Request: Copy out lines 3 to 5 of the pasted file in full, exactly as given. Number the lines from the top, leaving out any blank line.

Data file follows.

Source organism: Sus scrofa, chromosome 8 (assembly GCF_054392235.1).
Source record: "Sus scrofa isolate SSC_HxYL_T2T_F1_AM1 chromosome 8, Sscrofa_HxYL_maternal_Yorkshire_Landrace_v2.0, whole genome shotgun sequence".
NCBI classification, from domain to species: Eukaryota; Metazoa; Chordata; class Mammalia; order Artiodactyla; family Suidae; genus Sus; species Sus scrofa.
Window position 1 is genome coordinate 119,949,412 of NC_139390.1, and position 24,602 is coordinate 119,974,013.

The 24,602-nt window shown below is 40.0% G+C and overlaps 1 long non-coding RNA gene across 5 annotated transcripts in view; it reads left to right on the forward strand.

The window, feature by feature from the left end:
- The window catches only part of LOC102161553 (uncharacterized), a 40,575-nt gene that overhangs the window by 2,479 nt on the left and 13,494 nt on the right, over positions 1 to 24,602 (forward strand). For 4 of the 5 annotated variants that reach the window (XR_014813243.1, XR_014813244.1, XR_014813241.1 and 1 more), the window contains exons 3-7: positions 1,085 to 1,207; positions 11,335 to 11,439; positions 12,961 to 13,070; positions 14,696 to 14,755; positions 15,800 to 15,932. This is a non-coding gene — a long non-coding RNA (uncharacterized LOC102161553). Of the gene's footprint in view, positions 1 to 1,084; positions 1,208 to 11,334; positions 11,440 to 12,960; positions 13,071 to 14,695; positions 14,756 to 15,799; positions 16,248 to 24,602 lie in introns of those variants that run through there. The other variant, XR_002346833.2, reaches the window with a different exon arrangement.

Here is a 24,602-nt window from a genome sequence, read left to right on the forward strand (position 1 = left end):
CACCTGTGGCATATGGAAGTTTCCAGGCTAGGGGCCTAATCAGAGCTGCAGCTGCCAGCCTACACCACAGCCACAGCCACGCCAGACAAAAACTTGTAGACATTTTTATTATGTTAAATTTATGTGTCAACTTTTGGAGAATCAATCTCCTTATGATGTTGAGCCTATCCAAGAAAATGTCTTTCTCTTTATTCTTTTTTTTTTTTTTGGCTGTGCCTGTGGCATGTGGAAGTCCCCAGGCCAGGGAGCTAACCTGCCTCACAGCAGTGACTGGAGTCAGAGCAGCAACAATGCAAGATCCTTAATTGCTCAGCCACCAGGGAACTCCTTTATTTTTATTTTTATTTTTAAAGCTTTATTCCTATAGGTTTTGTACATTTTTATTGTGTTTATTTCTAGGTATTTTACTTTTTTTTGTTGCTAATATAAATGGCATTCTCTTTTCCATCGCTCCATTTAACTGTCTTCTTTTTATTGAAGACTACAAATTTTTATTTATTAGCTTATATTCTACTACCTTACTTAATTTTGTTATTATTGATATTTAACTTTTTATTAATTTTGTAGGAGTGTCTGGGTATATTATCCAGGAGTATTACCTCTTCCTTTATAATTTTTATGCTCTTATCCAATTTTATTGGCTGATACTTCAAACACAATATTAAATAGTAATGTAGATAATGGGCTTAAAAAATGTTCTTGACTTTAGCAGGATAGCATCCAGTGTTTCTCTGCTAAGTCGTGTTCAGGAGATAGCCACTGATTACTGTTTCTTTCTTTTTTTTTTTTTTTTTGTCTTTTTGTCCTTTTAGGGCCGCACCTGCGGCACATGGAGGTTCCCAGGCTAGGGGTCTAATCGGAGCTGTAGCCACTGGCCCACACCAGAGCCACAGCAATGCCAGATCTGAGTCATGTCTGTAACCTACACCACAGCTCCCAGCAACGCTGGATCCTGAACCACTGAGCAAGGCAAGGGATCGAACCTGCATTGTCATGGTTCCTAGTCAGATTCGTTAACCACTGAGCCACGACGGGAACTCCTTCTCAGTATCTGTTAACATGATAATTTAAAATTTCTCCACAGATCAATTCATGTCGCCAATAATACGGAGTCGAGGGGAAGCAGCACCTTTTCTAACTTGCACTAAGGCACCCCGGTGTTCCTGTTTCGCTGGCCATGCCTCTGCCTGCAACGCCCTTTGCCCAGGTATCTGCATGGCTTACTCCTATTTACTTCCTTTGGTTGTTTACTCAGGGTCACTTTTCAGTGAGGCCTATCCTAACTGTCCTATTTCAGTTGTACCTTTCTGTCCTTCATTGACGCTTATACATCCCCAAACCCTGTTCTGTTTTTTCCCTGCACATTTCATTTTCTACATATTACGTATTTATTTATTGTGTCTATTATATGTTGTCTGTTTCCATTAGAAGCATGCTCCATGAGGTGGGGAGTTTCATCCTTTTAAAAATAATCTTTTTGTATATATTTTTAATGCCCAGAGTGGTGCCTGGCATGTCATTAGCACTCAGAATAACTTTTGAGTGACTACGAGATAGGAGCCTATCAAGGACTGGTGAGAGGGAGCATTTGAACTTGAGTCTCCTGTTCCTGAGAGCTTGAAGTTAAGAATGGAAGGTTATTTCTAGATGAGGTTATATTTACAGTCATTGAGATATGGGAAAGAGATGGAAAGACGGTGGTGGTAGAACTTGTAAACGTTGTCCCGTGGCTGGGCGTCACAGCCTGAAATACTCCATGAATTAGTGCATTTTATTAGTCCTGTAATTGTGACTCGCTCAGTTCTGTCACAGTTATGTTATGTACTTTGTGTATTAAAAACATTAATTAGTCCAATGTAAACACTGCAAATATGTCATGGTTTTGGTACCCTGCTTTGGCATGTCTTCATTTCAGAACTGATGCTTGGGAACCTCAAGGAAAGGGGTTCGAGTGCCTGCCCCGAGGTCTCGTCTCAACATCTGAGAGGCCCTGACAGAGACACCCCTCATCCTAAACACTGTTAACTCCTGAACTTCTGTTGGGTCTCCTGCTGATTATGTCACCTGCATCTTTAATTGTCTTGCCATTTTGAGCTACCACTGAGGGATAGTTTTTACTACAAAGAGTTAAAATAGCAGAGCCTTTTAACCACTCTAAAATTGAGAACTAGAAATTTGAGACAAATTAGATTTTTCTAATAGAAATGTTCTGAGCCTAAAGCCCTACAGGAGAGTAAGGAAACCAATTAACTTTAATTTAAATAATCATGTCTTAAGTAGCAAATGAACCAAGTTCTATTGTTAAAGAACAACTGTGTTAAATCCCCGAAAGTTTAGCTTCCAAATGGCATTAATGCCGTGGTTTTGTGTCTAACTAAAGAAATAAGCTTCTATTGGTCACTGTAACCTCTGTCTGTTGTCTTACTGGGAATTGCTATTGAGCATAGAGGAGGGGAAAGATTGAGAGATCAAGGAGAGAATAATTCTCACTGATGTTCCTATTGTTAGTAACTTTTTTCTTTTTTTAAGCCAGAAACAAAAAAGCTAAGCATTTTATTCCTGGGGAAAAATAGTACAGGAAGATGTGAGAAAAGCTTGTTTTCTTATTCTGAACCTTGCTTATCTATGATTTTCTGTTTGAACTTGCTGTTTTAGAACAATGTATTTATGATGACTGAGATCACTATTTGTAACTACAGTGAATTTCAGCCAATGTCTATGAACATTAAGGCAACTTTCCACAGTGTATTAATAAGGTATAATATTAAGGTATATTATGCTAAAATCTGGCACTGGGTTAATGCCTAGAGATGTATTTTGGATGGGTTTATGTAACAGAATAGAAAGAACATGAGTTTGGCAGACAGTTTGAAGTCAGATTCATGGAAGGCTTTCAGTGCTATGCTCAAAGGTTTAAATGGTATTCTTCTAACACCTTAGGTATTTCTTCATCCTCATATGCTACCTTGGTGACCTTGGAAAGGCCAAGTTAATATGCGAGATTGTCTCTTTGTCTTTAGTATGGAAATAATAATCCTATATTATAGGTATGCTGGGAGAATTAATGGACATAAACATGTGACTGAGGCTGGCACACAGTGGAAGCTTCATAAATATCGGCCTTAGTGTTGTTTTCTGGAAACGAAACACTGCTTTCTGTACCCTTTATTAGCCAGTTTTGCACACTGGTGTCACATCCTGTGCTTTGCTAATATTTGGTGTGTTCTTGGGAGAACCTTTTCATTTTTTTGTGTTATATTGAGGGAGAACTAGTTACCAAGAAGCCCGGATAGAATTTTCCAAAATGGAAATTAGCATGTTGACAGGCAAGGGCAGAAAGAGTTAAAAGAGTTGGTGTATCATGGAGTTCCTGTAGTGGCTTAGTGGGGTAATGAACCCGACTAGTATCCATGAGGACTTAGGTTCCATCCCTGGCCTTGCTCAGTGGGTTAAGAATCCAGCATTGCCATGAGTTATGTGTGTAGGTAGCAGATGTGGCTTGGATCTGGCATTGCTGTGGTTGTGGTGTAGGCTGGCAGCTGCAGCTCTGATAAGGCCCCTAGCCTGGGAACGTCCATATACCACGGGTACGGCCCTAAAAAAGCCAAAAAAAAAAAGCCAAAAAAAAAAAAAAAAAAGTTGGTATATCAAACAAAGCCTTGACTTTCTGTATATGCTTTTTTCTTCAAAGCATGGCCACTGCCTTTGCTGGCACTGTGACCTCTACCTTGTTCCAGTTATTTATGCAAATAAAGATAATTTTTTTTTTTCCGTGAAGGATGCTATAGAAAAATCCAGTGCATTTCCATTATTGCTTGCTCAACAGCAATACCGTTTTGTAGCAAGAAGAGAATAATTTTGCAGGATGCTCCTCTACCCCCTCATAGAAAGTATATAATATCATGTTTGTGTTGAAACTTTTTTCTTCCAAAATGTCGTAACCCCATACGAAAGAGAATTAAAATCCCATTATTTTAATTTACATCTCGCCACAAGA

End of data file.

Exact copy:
NCBI classification, from domain to species: Eukaryota; Metazoa; Chordata; class Mammalia; order Artiodactyla; family Suidae; genus Sus; species Sus scrofa.
Window position 1 is genome coordinate 119,949,412 of NC_139390.1, and position 24,602 is coordinate 119,974,013.

The 24,602-nt window shown below is 40.0% G+C and overlaps 1 long non-coding RNA gene across 5 annotated transcripts in view; it reads left to right on the forward strand.